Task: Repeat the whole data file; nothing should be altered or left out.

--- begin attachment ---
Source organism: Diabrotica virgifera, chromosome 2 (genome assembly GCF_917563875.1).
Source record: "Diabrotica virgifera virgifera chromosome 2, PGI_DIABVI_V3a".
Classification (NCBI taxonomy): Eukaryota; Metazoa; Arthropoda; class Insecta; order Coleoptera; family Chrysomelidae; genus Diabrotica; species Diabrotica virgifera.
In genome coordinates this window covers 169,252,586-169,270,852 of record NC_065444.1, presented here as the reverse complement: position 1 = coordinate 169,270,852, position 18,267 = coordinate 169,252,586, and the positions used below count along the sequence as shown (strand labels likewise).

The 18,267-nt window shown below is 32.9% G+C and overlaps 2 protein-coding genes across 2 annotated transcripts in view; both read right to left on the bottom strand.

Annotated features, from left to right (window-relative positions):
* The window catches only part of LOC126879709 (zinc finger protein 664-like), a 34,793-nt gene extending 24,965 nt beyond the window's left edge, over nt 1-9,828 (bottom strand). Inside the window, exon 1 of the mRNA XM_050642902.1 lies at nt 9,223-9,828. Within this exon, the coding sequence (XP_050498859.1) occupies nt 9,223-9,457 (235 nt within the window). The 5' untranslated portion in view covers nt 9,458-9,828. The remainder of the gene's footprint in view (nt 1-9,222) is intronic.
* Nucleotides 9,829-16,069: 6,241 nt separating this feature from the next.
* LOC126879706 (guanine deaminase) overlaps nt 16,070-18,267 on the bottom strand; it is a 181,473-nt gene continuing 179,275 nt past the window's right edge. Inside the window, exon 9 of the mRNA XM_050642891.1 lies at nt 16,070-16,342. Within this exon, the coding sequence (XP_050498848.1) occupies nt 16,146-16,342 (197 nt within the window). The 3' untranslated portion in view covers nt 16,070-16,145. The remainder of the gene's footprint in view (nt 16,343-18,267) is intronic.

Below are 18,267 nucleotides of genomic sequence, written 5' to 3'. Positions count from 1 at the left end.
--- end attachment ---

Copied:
Source organism: Diabrotica virgifera, chromosome 2 (genome assembly GCF_917563875.1).
Source record: "Diabrotica virgifera virgifera chromosome 2, PGI_DIABVI_V3a".
Classification (NCBI taxonomy): Eukaryota; Metazoa; Arthropoda; class Insecta; order Coleoptera; family Chrysomelidae; genus Diabrotica; species Diabrotica virgifera.
In genome coordinates this window covers 169,252,586-169,270,852 of record NC_065444.1, presented here as the reverse complement: position 1 = coordinate 169,270,852, position 18,267 = coordinate 169,252,586, and the positions used below count along the sequence as shown (strand labels likewise).

The 18,267-nt window shown below is 32.9% G+C and overlaps 2 protein-coding genes across 2 annotated transcripts in view; both read right to left on the bottom strand.

Annotated features, from left to right (window-relative positions):
* The window catches only part of LOC126879709 (zinc finger protein 664-like), a 34,793-nt gene extending 24,965 nt beyond the window's left edge, over nt 1-9,828 (bottom strand). Inside the window, exon 1 of the mRNA XM_050642902.1 lies at nt 9,223-9,828. Within this exon, the coding sequence (XP_050498859.1) occupies nt 9,223-9,457 (235 nt within the window). The 5' untranslated portion in view covers nt 9,458-9,828. The remainder of the gene's footprint in view (nt 1-9,222) is intronic.
* Nucleotides 9,829-16,069: 6,241 nt separating this feature from the next.
* LOC126879706 (guanine deaminase) overlaps nt 16,070-18,267 on the bottom strand; it is a 181,473-nt gene continuing 179,275 nt past the window's right edge. Inside the window, exon 9 of the mRNA XM_050642891.1 lies at nt 16,070-16,342. Within this exon, the coding sequence (XP_050498848.1) occupies nt 16,146-16,342 (197 nt within the window). The 3' untranslated portion in view covers nt 16,070-16,145. The remainder of the gene's footprint in view (nt 16,343-18,267) is intronic.

Below are 18,267 nucleotides of genomic sequence, written 5' to 3'. Positions count from 1 at the left end.